Could Seattle Lose Another Newspaper?

Times are tough. And in this disadvantageous economic climate, even fake news outlets are feeling budgetary constraints. Consider the case of Puget Sound's Most Spectacular Newspaper, The Naked Loon.

Exactly a year ago, Timothy Ellis started the venture. With the pluck and determination of a modern Horatio Alger, the Kenmore resident crafted a local online media empire that left no sacred cow un-barbecued, lampooning poor and powerful alike. The Loon had drawn the attention of powerful media outlets as well, being featured by KOMO 4 News, The Seattle Times and Sound Politics.

Unfortunately, the heady days of fame, fast cars, cocktail parties and getting the Mayor of Kenmore to take an official stance against a Loon story are slowly fading, replaced by the steady grind of churning out pieces mocking yet another Barack Obama gaffe or the recession.

Catching up with Ellis, he cold-heartedly stated that he had been neglecting The Loon, violating the first rule journalism ethics by adding that he was trying to "make money". The only profit he had been receiving from The Loon was "sweet satisfaction", which apparently is not a medium of exchange one can use for car payments, the mortgage or phone bills.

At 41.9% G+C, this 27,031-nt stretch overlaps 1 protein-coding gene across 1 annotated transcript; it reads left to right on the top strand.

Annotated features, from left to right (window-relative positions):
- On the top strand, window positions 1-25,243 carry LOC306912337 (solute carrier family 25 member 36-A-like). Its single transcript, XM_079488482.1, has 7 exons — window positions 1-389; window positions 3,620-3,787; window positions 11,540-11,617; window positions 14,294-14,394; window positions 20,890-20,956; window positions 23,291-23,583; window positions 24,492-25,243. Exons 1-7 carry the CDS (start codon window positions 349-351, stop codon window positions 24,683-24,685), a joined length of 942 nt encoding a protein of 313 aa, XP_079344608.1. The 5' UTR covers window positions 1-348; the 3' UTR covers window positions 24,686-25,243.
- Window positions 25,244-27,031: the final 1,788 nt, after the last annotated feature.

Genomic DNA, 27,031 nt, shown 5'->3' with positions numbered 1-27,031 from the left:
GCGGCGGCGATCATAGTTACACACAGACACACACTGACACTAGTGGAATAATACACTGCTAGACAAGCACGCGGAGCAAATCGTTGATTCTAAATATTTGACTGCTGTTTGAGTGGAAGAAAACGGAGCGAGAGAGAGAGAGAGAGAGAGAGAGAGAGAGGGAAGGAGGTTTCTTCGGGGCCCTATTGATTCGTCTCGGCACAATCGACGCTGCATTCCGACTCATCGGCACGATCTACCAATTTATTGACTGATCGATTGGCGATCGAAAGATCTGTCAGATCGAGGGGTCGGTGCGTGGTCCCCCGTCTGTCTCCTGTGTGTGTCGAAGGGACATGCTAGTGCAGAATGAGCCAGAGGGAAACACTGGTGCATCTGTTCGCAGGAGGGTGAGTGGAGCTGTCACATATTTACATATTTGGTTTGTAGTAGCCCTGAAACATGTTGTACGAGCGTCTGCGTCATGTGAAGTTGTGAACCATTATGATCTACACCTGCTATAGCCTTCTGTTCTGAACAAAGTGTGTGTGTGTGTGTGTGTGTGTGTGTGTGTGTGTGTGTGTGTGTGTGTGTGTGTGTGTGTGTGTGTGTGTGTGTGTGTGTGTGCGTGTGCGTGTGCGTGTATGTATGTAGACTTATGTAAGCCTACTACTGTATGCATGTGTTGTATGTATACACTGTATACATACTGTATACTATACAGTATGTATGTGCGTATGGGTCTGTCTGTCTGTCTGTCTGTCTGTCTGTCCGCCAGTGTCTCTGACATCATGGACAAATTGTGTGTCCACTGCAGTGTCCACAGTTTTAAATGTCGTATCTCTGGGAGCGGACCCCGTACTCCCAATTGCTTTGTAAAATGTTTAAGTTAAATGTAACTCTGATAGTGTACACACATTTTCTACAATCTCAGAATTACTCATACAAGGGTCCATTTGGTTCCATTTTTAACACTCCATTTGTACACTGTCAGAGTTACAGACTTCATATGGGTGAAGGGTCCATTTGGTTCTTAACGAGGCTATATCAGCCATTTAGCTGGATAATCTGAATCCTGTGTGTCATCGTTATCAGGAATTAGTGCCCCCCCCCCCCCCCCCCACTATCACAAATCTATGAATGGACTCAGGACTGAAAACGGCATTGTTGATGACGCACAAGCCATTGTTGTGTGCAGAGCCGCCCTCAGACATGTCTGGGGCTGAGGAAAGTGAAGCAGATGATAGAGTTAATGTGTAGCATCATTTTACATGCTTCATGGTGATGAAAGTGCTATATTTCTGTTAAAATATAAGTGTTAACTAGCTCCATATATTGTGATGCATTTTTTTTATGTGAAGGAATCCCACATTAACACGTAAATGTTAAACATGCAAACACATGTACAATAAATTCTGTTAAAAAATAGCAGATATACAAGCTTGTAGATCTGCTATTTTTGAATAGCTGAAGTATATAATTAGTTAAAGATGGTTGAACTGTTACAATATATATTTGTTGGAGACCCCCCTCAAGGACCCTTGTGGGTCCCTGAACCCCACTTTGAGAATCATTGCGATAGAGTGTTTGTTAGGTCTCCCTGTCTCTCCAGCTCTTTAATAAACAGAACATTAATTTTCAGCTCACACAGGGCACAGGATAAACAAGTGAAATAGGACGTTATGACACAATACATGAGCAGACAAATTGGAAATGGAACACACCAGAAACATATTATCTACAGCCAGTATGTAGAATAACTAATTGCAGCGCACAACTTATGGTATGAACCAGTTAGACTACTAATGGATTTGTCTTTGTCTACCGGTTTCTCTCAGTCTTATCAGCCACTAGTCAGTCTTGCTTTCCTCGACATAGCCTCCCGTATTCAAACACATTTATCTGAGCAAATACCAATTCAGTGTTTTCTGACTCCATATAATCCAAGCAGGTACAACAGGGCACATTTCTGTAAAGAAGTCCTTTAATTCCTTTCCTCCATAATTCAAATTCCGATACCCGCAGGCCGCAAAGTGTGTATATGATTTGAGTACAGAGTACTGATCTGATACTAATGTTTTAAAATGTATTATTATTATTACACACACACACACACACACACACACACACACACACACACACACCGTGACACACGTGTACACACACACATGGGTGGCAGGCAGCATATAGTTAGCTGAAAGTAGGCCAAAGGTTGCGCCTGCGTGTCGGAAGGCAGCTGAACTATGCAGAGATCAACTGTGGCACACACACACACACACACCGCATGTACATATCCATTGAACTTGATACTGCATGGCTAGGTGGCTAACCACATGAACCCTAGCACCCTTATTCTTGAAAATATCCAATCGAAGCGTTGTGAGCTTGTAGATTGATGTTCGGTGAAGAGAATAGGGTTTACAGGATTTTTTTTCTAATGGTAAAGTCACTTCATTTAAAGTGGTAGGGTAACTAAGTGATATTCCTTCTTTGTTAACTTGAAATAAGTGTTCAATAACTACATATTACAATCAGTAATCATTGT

There have been rumblings around the newsroom that many of the senior Loon reporters and columnists could be offered buyout packages as early as next week. More telling, news bureaus in Skamania and Humptulips appear to have closed down.

None of the staffers could be officially quoted on the record. However one writer bemoaned the fact that she was not a member of the Pacific Northwest Newspaper Guild and asked exactly what does "at-will employment" mean.

Media experts have also pointed out an ever growing and competitive array of online newspapers that are breaking into the market. A year ago, Seattle was only a two-online newspaper town what with The Loon and David Brewster's "Crosscut". That niche has gotten even more crowded with the creation of another news aggregator site called, whose focus is writing stories that are even more outlandish and unbelievable than those penned by Loon and Crosscut.

However, analysts say there are innovative ideas that The Naked Loon could use to get through the Worst Recession Since the Great Depression.

There is the Frank Blethen business model of providing less local content, while charging the reader money for something they can get for free online.

A good pair of bolt cutters can be had at Ace Hardware for around $30 bucks. There's money to be made selling maverick Seattle P-I newspaper boxes to college students looking for an ironic dorm decoration.

And finally you can put the "Naked" back in the Naked Loon by hiring the aforesaid college students, and perhaps some former P-I staffers, desperate to do anything, anything for a buck.

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